Retro-review: ‘Independent’ by Sacred Reich

Don’t you hate it when something you really liked when you were young isn’t quite as great as you remember?

That was my experience with Sacred Reich’s 1993 album Independent.

When I bought this album, I was 15 years old. I saw the video for the title song on Headbangers Ball and I thought “man, I have got to get this.”

A couple of weeks later, I bought Independent and played it nonstop. It was probably one of my favorites back then. But as time went on, I listened less and less and it eventually found itself in storage.

Independent is still a good album, but there’s something that’s changed in me that just doesn’t find it as exhilarating to listen to as when I was a teenager.

I think it’s the production, honestly. Having listened to many albums since then, when I come back and listen to it, I can’t help but think it sounds polished. Too polished. There’s some rawness lacking in it that might have got lost in the mix. Independent lacks that sharp, but jagged edged sound that you heard on Surf Nicaragua and the American Way.

The songs themselves, they’re actually pretty good and well written. The show a little change in direction as far as songwriting from previous albums, as Sacred Reich adopted a more groovy approach, which many metal bands adopted at the time. I didn’t have a problem with it, but many metalheads, being one of the fan bases that hates change the most, threw their usual “sell out” smears.

Considering that Independent was the first Sacred Reich album I bought, I wasn’t comparing it to what came before. So, you know, eff them.

Sacred Reich’s lineup on Independent is Phil Rind, bassist and vocalist who delivers deep and clear vocals which give the band much of their signature sound. Joining Rind are Wiley Arnett and Jason Rainey on guitars and Dave McClain on drums.

The album

So, why did I love this album?

Well, let’s start with the first song, which motivated me to buy it in the first place.

The title song, “Independent,” kicks things off in the right way. This is the song that spoke to me as a teenager. Its lyrics “Let me be/I live by my own rules/Independent/Independent” just hit the spot. If you were driving in a car, this song would make you want to hit the gas. It’s fast, it’s groovy and it’s catchy.

Free” continues the theme of “Independent” which also spoke to my teenage self. I would take it as “Free” from parental and societal oppression, particularly that kids who didn’t quite fit in felt at school. The pressure to fit in and conform and then mocked when they tried to do so. There was no winning. It’s not as fast a song as “Independent” but it’s a good one, a mid-paced groover, one could say.

Another standout is “Crawling.” It’s another mid-paced song that pummels you like you’re getting stomped on, which kind of fits into the whole name of the song. McClain really drives this song and it’s probably his strongest performance on the album. It fits another of those teenage themes of someone forsaking their friends to join the right crowd, just to be rejected and “crawling” back to their old friends. The solo on the song is pretty good too and probably the best on the album.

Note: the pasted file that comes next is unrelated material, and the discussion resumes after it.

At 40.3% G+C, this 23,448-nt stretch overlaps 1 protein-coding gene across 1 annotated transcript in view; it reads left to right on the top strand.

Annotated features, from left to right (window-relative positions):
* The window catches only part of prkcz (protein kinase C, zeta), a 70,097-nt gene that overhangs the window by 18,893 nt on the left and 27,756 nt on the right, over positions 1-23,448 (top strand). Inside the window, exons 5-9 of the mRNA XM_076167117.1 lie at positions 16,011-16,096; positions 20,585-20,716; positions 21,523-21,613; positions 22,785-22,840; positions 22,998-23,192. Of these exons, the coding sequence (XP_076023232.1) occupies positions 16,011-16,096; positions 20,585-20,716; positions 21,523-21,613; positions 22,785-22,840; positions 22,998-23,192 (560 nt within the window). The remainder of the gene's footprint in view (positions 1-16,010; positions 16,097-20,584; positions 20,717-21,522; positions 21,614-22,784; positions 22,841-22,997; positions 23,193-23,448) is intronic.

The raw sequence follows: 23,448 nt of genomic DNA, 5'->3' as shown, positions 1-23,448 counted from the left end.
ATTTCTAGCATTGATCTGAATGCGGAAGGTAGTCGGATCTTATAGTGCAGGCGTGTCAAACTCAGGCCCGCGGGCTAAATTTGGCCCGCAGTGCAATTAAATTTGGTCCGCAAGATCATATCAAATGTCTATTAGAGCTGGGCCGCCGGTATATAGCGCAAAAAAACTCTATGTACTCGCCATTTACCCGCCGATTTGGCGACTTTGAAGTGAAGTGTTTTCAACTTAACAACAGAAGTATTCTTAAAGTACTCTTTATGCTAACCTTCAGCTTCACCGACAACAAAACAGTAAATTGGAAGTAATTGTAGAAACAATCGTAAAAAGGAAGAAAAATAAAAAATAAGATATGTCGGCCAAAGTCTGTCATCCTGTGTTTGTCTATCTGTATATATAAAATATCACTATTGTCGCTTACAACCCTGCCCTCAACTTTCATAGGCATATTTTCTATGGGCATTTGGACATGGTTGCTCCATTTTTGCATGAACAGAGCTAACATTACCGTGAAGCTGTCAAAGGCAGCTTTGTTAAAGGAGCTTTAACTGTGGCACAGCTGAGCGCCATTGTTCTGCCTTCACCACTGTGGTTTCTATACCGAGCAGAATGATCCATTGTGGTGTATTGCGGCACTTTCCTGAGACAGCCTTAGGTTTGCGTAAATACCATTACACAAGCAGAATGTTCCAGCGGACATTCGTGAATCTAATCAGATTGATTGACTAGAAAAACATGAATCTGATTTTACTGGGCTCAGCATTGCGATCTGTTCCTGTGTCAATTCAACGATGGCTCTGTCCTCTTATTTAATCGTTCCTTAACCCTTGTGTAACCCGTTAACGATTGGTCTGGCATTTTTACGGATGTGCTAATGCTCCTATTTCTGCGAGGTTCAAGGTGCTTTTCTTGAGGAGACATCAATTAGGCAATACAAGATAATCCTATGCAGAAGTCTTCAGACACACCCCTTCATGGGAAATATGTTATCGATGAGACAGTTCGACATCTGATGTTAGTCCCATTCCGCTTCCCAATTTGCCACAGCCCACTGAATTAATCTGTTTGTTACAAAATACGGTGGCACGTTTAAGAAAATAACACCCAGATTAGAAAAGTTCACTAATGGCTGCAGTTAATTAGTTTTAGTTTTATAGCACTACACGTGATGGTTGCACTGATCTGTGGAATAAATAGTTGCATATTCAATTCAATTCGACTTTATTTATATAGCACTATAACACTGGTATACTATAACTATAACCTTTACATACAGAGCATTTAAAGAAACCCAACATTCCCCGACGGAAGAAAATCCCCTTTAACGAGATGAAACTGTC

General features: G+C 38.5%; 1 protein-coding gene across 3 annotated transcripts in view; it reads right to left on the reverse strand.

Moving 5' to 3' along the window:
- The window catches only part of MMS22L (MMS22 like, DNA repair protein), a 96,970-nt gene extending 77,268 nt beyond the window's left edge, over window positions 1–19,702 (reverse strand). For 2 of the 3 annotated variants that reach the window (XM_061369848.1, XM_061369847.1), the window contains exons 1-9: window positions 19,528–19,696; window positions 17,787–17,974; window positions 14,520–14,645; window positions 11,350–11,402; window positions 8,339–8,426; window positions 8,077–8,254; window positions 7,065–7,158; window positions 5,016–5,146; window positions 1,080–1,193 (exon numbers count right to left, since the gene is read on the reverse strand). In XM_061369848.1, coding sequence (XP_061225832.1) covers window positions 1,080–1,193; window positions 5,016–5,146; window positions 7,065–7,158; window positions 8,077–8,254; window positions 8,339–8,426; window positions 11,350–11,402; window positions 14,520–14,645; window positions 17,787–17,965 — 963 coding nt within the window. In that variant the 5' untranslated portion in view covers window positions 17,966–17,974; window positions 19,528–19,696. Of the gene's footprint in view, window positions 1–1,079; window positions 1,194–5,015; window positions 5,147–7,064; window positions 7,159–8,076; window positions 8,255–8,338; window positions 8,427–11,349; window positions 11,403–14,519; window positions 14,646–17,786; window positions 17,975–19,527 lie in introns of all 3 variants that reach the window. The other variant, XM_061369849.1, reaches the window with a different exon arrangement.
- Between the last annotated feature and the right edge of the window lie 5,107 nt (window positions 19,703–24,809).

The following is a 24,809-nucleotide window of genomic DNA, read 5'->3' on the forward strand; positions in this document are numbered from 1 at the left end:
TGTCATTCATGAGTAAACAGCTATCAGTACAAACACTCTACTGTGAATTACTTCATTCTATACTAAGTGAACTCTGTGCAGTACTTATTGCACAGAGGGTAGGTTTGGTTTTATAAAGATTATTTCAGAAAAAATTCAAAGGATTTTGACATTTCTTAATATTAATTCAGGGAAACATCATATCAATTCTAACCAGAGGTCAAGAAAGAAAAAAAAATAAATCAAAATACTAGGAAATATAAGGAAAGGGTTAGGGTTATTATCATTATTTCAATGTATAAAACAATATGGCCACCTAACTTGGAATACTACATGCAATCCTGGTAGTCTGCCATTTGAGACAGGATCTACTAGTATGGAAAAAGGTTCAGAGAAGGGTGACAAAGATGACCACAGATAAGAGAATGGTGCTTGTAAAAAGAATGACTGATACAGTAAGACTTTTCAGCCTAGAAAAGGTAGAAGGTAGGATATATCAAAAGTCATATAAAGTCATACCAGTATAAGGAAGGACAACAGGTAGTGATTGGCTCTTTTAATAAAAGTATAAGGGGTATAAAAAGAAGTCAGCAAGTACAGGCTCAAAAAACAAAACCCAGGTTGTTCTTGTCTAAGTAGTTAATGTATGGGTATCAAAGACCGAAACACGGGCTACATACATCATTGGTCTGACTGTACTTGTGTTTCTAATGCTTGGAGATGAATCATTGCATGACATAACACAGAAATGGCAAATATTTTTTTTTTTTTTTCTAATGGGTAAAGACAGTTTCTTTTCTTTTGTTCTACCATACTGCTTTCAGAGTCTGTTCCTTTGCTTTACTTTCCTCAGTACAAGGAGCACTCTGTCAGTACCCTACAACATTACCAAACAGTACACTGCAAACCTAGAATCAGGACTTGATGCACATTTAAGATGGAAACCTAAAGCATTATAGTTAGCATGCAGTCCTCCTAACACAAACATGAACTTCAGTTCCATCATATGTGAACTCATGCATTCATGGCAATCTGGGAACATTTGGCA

Product” is another good one, which continues the theme of the individual vs. society’s expectations. I’m not sure how to describe it. It’s not a fancy song, mostly the drum and the crunch of the guitar with Rind’s vocals. It beats you down, like the subjects of so many songs on the album. There’s a sweet guitar solo to boot.

Rind’s bass really stands out in the longest, and slowest, song on the album “I Never Said Goodbye.” It’s tone is different from the other songs on the album, eschewing the individual vs. society theme to singing about losing a loved one. It’s a nice and very full sounding song. For those of us who lost parents at a young age, it does hit home.

Open Book” and “Do It” bring things to a strong close. “Do It” in particular fits well into its place on the album, with the whole band bringing their A-game. It’s got melody, it’s got groove and some good rage.

None of the songs on the album are bad. One or two might feel dangerously close to the dreaded filler, but Sacred Reich usually throws a little something in to pull them out.

The verdict

Would I still buy this album?

As an adult, the songs on Independent still speak to me. There’s a good chance I would buy it if I had the expendable income I used to. I still thoroughly enjoy it, despite the too-polished production feeling like it’s taken away some of the edge.

For other people?

Well, if you like your songs to speak to you lyrically, I definitely recommend Independent. It still reaches in and captures the feeling of being a loner who is isolated among his peers. Being the outsider trapped on the inside with people who will never understand you. Even with the overly-polished production, that part of it still stands out, even 25 years later.

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